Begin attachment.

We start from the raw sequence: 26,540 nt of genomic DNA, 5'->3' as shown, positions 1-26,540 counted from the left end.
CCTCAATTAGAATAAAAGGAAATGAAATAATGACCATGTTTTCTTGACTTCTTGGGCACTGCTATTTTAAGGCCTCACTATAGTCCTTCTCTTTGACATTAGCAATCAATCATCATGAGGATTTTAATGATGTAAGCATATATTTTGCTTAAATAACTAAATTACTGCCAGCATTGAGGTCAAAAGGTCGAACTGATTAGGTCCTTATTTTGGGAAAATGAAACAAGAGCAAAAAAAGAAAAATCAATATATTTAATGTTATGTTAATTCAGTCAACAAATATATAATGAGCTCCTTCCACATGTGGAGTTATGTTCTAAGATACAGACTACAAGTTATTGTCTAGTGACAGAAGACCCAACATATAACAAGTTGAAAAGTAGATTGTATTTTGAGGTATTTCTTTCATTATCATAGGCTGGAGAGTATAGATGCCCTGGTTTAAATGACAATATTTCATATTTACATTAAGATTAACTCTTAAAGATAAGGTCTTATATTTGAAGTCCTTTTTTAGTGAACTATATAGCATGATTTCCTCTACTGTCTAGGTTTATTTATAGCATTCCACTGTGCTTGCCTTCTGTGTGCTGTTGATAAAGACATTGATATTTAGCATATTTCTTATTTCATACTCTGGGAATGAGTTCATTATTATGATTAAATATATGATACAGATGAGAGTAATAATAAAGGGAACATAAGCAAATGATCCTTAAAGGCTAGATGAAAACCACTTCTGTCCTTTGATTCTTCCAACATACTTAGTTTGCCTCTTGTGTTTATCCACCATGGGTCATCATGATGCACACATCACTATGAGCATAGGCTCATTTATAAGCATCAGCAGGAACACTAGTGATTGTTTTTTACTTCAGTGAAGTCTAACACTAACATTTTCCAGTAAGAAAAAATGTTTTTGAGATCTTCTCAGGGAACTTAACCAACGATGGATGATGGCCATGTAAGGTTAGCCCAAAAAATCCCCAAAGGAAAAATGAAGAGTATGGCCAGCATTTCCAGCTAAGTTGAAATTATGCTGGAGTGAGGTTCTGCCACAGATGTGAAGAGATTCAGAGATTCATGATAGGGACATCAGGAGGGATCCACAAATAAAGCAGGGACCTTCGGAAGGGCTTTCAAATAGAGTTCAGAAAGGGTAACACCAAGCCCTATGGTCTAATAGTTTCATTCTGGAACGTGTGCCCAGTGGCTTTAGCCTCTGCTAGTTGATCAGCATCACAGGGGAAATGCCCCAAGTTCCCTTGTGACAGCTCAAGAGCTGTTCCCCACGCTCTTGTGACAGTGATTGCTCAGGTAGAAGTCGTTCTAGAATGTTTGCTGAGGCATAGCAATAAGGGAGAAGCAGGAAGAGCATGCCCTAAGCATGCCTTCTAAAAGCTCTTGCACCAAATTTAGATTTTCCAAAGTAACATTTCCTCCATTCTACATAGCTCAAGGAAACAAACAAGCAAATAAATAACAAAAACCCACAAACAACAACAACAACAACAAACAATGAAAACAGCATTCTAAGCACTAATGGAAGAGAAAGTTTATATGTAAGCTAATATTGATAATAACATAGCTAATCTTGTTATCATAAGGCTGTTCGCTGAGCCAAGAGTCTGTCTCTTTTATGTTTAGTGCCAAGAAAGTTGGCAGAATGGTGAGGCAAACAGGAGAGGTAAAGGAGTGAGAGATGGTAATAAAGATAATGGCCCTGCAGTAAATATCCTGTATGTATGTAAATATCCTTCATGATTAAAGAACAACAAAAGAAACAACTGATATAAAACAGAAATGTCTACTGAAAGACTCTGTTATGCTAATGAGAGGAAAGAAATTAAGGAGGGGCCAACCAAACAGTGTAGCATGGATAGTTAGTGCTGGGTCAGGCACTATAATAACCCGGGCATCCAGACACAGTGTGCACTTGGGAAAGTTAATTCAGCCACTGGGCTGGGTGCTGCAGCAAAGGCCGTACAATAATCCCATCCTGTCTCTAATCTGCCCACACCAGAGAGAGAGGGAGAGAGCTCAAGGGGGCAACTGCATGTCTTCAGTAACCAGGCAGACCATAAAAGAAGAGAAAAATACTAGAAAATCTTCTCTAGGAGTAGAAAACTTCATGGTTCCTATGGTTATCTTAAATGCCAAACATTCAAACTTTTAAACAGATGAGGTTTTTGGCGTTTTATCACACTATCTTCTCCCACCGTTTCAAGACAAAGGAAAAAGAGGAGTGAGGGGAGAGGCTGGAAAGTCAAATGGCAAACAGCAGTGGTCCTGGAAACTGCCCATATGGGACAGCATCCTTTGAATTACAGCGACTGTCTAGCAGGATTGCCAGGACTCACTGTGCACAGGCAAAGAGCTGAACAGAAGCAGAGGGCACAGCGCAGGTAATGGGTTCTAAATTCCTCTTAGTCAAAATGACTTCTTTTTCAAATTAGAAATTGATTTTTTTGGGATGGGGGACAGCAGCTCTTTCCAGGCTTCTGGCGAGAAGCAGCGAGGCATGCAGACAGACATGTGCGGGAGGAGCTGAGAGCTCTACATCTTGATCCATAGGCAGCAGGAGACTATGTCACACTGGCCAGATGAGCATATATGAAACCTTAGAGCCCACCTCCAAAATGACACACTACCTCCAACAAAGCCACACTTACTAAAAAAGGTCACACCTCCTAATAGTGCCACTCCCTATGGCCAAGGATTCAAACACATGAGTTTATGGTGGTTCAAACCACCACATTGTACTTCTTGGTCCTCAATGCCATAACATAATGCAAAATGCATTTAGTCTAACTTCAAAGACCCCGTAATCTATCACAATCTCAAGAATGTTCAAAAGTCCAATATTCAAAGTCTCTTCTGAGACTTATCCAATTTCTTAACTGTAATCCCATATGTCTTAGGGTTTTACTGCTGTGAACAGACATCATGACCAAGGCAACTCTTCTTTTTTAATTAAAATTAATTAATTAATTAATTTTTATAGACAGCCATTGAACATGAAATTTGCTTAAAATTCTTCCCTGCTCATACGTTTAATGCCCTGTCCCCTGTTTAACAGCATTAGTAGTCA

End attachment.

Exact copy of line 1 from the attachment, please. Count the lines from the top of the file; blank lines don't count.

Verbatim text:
We start from the raw sequence: 26,540 nt of genomic DNA, 5'->3' as shown, positions 1-26,540 counted from the left end.